Turn Your Pond into a Cess Pool - In One Easy Lesson!

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There’s been a lot of articles written lately encouraging the practice of lining the bottom of the pond with gravel or rocks. We DO NOT encourage it. Here’s why.


Debris that gets trapped between the rocks is a breeding ground for bad bacteria. Deadly to fish and obnoxious-smelling to us, this mulm is guaranteed to turn what used to be a lovely ornamental pond into a cess pool.


Rocks in the bottom of the pond make it harder to clean. Even if you use large rocks you will find that there’s "stuff" that collects between them that even your most reliable handy-dandy shop vac can’t get to. In fact, the price to have someone clean a pond lined with rocks will be considerably higher because of the extra labor involved.


Cementing the rocks together to eliminate recesses between the rocks where dirt can hide can be very beautiful and functional as long as sufficient bottom drains are installed. Do not, however, make the mistake of introducing new fish into the pond until the pH level has been stabilized. We recently had an emergency situation occur because of this same exact thing. The pH soared to a 10 and the owners scrambled to remove the fish in time to save them. No warning about the pH factor was given by the pond professional (!!!) who recommended they do this! It is the property of cement or limestone-based materials to leach properties that increase pH levels into water for as long as several months.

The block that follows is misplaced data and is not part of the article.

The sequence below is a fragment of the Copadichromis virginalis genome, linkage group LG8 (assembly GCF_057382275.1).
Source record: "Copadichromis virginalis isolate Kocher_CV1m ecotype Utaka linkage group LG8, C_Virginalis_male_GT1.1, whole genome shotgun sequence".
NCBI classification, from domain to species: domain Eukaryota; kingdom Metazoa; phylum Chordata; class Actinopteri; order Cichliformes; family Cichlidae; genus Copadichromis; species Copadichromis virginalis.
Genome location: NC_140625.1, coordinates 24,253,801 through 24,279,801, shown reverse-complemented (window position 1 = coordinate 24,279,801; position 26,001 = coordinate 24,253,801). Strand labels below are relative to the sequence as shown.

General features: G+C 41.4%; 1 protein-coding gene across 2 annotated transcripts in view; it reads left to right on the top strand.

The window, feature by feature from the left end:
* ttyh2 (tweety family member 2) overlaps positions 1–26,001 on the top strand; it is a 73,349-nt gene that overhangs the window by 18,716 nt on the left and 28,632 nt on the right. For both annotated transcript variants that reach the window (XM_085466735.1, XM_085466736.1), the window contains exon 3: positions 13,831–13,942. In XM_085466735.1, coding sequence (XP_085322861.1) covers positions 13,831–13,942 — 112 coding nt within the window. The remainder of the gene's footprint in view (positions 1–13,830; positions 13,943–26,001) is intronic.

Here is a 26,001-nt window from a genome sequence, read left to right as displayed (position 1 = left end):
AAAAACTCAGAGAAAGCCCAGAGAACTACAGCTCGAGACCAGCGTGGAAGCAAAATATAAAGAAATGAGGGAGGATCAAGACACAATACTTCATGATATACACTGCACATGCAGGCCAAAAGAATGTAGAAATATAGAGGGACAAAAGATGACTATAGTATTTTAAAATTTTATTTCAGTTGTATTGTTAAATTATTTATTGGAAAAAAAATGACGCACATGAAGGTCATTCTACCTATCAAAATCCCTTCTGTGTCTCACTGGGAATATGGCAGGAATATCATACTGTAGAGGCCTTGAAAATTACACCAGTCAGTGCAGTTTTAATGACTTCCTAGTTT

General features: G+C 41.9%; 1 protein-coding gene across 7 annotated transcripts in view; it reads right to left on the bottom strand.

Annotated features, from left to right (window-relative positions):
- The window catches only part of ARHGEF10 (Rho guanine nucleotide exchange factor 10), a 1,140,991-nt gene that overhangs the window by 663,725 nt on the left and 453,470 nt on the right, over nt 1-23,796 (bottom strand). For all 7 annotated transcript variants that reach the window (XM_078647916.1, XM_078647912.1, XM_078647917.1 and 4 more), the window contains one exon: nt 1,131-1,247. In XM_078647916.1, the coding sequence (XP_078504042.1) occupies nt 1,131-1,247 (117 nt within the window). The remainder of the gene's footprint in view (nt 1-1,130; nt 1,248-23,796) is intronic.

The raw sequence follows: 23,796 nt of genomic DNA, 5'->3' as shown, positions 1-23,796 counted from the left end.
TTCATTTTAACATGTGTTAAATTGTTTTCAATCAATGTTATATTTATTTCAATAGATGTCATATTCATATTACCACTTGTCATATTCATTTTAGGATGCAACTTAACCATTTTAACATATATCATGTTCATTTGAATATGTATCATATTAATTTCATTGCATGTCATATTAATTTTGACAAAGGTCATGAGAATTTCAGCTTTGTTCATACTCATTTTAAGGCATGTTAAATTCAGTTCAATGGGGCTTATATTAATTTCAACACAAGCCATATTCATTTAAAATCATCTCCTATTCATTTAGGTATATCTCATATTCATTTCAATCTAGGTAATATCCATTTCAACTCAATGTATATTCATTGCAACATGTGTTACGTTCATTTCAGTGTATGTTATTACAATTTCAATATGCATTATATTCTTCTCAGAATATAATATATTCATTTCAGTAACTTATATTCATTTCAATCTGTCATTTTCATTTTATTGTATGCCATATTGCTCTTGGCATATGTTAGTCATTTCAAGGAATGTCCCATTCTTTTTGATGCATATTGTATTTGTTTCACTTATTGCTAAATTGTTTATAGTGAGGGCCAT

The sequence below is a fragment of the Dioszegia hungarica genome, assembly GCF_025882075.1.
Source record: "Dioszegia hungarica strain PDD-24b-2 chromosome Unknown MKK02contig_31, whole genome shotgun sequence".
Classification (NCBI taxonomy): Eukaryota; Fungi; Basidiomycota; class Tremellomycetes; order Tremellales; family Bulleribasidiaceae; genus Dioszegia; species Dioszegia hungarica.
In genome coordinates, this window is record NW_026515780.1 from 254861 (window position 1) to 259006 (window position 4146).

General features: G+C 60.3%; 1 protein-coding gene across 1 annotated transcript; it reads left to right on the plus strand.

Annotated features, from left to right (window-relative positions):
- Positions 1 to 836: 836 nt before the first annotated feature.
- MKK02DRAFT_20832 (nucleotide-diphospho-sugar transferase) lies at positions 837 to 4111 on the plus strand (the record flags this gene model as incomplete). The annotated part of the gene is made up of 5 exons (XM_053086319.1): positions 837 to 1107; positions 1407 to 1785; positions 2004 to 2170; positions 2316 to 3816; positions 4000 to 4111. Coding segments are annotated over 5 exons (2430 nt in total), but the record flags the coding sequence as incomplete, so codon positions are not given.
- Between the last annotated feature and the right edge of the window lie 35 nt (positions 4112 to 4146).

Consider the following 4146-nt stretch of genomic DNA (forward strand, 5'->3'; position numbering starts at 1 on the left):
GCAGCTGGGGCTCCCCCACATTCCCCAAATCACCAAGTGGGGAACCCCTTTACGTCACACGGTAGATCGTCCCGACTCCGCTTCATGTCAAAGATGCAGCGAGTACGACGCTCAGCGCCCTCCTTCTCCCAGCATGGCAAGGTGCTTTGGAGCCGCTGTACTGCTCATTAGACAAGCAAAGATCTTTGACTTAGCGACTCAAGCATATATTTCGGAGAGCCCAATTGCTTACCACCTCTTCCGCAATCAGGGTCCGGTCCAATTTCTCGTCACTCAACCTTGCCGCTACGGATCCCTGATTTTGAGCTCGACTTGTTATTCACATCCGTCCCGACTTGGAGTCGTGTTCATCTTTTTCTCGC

Last year we recommended using rocks in lieu of soil for planting a bog garden. This year, because we’ve learned a lot more about the dangers of building bad bacteria, we are changing our recommendation a bit. To easily be able to clean the pond it is important that you place the plants in baskets filled with rocks instead of simply placing them into the water. This will give you the means of simply taking out the pots and power washing them with the hose.


There’s really no reason you should be concerned with the look of the black bottom of the pond. In time, nature will provide a nice, green coat of algae to the bottom and sides that is not unattractive and is beneficial to both fish and pond.


If you’ve already laid rock on the bottom and everything seems to be "rocking" along do take the time to inspect and see what evils might be lurking between the cracks.

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